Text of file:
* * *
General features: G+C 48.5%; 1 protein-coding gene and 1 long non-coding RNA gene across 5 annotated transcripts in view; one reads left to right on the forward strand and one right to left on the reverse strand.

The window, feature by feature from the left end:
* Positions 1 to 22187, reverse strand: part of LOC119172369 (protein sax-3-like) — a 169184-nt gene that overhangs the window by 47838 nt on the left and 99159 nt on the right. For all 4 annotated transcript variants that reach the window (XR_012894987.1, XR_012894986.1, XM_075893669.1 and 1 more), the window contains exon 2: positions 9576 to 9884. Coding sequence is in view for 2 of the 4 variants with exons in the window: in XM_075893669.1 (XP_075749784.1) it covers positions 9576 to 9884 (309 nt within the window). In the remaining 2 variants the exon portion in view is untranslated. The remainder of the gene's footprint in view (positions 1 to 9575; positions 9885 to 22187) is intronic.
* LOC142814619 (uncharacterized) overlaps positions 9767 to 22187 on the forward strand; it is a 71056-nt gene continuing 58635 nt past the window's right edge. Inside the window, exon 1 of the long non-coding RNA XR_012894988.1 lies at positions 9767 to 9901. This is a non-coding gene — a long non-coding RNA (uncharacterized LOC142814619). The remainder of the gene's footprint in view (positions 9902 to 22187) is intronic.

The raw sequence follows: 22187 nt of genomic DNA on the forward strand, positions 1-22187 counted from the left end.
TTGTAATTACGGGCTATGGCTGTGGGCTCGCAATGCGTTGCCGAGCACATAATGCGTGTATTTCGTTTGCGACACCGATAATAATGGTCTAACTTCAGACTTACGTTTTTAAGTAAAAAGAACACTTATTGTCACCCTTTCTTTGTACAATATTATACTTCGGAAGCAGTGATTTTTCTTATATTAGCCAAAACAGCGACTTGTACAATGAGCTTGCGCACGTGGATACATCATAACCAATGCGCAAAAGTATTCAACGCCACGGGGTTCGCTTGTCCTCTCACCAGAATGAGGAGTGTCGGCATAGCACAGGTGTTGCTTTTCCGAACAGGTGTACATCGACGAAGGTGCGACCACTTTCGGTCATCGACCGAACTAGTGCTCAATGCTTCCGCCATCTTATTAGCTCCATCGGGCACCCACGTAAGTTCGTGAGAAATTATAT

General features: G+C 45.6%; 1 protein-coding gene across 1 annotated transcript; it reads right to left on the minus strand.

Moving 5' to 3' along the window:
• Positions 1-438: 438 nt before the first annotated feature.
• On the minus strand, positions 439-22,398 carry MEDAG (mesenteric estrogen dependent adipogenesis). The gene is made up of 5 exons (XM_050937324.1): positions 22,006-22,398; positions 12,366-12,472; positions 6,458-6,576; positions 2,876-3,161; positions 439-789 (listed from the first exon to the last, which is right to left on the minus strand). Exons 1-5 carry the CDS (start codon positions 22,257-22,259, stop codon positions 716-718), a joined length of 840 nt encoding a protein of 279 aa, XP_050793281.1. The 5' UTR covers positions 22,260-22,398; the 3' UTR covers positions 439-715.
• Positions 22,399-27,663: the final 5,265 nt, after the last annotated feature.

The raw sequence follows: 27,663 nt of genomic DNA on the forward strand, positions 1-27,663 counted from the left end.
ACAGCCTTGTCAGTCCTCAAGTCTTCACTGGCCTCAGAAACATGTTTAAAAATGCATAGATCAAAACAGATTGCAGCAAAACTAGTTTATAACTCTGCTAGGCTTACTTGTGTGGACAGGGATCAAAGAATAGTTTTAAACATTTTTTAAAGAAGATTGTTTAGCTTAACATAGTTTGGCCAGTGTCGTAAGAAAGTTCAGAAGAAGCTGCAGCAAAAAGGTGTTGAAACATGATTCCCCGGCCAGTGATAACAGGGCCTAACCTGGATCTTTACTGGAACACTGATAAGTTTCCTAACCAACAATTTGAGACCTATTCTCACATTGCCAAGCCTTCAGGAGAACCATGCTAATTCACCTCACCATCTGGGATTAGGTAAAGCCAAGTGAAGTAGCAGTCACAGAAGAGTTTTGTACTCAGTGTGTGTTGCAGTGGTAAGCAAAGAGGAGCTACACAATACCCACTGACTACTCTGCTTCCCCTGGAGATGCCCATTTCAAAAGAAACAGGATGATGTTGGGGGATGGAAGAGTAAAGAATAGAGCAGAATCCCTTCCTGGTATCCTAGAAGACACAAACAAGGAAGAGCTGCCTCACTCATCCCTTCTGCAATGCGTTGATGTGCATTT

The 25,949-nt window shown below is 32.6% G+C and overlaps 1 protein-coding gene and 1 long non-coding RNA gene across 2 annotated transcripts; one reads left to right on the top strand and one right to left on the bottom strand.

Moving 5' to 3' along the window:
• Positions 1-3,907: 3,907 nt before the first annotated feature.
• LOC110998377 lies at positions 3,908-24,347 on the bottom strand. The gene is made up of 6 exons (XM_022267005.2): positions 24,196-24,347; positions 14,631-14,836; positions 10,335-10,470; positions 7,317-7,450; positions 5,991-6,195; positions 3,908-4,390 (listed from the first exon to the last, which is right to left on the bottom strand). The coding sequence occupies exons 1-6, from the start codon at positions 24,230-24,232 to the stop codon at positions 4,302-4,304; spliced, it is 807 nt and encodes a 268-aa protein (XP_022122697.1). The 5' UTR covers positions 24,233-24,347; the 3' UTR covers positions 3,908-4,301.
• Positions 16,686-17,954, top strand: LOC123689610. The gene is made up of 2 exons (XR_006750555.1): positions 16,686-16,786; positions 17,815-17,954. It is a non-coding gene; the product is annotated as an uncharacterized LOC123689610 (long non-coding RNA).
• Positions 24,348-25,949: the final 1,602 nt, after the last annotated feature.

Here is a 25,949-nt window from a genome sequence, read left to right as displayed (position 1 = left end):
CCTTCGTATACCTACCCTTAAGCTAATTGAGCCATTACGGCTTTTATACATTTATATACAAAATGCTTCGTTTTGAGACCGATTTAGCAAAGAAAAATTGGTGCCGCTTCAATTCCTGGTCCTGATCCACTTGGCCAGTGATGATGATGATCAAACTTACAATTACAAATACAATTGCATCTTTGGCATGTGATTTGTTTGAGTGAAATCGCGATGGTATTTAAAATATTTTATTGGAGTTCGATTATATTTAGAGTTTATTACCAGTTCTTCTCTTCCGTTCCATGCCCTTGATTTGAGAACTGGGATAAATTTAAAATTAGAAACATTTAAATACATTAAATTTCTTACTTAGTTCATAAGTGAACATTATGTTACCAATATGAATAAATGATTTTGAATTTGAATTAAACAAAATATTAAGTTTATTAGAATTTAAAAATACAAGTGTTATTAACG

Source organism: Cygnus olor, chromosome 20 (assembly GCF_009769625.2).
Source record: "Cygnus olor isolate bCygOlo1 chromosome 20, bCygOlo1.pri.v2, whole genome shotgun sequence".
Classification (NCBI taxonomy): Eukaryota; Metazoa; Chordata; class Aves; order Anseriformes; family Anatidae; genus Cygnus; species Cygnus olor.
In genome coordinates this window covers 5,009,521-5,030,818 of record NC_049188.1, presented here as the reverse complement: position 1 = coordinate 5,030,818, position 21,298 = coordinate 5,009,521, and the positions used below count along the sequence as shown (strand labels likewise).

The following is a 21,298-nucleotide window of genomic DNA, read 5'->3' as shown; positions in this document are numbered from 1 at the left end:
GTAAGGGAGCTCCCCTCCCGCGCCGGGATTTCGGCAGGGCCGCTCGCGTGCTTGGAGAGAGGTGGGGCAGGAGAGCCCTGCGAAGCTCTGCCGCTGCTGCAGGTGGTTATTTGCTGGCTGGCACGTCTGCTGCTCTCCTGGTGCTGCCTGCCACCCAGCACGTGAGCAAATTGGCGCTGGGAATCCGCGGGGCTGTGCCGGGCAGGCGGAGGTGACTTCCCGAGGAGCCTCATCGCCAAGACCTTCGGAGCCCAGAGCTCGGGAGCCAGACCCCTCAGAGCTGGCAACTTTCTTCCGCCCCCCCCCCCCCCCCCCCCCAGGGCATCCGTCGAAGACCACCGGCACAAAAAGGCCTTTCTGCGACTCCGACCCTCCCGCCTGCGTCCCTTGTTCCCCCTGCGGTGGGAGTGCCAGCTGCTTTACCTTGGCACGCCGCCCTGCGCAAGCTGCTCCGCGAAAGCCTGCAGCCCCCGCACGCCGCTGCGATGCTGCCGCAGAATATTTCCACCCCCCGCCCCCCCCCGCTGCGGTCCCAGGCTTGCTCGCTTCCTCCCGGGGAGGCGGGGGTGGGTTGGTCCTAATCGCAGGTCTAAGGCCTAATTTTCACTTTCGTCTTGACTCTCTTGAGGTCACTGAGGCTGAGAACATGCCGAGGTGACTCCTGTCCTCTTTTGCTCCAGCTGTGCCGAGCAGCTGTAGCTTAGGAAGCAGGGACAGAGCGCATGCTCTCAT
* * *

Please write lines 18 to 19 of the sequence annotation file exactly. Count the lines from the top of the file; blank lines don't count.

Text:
• Positions 16,686-17,954, top strand: LOC123689610. The gene is made up of 2 exons (XR_006750555.1): positions 16,686-16,786; positions 17,815-17,954. It is a non-coding gene; the product is annotated as an uncharacterized LOC123689610 (long non-coding RNA).
• Positions 24,348-25,949: the final 1,602 nt, after the last annotated feature.